In spite of being Colombia’s most important port city, unemployment rates in Buenaventura are very high (68%).[10] This is exacerbated by the fact that the companies involved in the large-scale development projects often recruit better skilled workers from elsewhere. Investment in training and employment opportunities for the local population are therefore essential to tackle unemployment and ensure sustainable and inclusive development.[11]

Buenaventura: A highly militarised zone

Buenaventura has seen a lot of political violence for decades. In the 1990ies, the military engaged in operations against the leftist guerrilla group FARC-EP and supporters of the insurgency in Buenaventura.  From the beginning of the 2000s, paramilitary operations also started to increase in the urban centres of the port, as well as in rural areas including around the Calima and Naya rivers.

In 2014, the Colombia Caravana of Lawyers found that the military had not made real efforts to assume control in the areas most affected by the violence, and raised concerns about links between the Security Forces and neo-paramilitary structures: “[d]espite the significant increase in the presence of the armed forces in the city, this has not deterred violence and has led to questions on the independence of the military and other local State institutions within the context of widespread violence from paramilitary successor groups.”[12]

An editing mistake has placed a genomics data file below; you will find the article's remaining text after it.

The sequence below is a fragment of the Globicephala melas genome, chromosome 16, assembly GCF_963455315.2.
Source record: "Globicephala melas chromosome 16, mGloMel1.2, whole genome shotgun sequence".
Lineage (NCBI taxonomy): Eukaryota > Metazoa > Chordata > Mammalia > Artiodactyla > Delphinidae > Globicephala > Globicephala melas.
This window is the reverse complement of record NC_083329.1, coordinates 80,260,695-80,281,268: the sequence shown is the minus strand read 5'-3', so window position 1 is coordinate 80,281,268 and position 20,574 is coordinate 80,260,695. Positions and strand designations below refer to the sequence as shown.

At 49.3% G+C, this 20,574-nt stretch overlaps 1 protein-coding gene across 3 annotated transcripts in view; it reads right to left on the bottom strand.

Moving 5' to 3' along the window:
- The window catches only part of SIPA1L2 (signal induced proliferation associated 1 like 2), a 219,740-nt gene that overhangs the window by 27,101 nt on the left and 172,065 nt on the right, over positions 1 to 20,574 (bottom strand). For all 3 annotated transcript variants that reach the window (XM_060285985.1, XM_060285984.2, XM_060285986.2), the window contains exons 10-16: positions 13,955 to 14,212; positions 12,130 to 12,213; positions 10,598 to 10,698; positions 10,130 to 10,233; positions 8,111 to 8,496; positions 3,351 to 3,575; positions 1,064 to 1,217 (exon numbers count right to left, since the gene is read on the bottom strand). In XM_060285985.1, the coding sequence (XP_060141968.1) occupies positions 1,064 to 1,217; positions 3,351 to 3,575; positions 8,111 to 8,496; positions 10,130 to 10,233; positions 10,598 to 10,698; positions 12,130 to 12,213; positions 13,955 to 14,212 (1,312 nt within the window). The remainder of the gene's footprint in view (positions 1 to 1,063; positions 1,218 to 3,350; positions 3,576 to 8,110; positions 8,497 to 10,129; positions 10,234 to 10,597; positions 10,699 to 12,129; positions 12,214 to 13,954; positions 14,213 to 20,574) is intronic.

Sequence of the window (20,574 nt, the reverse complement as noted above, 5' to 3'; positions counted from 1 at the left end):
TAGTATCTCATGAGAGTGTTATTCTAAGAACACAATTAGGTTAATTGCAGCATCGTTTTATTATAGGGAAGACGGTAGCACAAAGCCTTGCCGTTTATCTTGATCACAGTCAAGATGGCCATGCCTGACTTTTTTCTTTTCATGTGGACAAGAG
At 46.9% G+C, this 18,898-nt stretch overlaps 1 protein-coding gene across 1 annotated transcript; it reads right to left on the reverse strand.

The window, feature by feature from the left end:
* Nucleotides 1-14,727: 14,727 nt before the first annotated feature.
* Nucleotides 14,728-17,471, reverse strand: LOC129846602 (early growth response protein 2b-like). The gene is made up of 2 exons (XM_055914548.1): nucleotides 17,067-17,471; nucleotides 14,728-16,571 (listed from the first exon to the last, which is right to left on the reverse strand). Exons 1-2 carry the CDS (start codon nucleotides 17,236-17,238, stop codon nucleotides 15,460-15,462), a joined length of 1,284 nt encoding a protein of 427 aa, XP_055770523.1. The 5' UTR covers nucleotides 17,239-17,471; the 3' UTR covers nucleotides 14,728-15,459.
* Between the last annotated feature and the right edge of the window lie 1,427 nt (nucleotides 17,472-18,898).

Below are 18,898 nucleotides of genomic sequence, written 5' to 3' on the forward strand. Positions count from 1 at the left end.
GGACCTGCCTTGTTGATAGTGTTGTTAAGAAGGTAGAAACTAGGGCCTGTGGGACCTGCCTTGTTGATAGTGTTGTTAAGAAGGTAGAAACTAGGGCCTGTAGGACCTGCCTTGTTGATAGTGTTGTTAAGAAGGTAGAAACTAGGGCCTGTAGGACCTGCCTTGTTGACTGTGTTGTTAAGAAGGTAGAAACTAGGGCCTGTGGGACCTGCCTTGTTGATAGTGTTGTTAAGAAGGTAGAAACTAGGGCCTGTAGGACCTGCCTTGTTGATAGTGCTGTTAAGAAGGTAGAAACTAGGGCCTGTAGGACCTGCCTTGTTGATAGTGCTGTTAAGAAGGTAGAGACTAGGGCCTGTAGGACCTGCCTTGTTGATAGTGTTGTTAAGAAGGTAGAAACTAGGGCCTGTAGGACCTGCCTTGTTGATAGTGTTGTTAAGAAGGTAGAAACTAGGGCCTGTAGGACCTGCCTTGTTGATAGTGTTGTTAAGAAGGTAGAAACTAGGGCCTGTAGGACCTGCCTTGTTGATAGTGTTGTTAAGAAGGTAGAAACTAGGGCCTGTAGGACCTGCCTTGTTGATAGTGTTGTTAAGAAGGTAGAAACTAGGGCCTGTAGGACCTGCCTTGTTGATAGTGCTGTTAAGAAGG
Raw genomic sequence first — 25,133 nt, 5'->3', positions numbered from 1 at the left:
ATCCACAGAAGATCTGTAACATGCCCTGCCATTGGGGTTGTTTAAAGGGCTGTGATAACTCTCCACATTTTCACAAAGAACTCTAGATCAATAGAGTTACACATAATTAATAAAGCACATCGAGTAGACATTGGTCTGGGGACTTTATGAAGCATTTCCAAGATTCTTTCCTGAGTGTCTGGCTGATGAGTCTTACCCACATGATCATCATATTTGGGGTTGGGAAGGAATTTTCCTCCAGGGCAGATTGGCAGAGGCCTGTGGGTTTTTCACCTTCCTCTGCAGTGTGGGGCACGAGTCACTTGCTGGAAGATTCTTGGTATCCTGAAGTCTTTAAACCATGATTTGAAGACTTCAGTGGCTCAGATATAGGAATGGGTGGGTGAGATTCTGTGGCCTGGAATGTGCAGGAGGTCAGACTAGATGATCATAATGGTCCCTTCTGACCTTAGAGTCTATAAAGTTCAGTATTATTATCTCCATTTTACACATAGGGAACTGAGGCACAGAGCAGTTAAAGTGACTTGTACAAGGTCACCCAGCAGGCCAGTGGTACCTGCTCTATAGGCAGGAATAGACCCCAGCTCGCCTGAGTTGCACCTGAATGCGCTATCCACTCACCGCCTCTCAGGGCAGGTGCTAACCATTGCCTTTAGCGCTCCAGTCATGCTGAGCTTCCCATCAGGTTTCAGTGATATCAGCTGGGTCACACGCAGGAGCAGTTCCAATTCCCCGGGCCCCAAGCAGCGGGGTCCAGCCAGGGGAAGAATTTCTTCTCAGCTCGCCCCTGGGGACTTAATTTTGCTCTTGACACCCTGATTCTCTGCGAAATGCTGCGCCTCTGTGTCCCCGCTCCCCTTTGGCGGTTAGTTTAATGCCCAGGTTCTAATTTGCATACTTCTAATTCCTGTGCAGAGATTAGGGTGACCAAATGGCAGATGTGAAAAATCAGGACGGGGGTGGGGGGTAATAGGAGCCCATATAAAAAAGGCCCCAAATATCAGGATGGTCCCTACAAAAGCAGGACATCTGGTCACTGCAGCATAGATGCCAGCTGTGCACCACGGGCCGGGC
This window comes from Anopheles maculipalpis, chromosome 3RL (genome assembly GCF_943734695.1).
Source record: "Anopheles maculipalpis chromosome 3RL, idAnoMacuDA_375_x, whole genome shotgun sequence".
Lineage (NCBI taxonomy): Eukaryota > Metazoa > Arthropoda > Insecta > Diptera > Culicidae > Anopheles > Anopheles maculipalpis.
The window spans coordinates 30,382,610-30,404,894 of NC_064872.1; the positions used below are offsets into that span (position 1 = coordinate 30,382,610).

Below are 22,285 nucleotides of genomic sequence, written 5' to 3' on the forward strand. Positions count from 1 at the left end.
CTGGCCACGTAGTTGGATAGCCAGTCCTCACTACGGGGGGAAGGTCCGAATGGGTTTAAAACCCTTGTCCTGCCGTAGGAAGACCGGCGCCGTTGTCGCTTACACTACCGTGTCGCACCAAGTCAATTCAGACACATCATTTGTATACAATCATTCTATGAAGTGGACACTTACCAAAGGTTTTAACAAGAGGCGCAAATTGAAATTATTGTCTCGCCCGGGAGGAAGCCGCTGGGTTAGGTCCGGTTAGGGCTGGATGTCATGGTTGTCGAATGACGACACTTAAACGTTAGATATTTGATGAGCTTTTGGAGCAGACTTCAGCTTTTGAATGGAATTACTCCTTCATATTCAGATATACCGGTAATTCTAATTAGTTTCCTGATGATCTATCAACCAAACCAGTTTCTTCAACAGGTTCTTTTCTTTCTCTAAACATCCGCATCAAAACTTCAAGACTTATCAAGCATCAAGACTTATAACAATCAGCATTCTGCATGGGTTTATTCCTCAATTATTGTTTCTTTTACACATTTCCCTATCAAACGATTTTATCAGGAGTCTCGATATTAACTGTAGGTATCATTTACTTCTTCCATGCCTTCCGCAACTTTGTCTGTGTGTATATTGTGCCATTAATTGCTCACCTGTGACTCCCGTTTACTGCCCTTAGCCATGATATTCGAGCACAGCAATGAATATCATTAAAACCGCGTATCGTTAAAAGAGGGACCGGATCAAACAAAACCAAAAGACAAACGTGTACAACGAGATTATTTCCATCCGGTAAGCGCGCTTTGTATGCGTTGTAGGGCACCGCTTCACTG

Crime and presence of illegal armed groups

Buenaventura, located on the Pacific coast of Colombia, is a territory under constant dispute by illegal armed groups, and at present forced displacement is occurring with greater frequency in the urban zone, where most of the population is Afro-Colombian. [13]

The coastal area where the port of Buenaventura is located is a strategic spot for the cocaine trade and illegal arms importation. Despite being a highly militarised town, the neo-paramilitary groups (referred to as “Criminal Gangs”-BACRIM by the Colombian Government) have a strong presence. Neo-paramilitary structures control large parts of the urban area, and local businesses are forced to pay extortion money.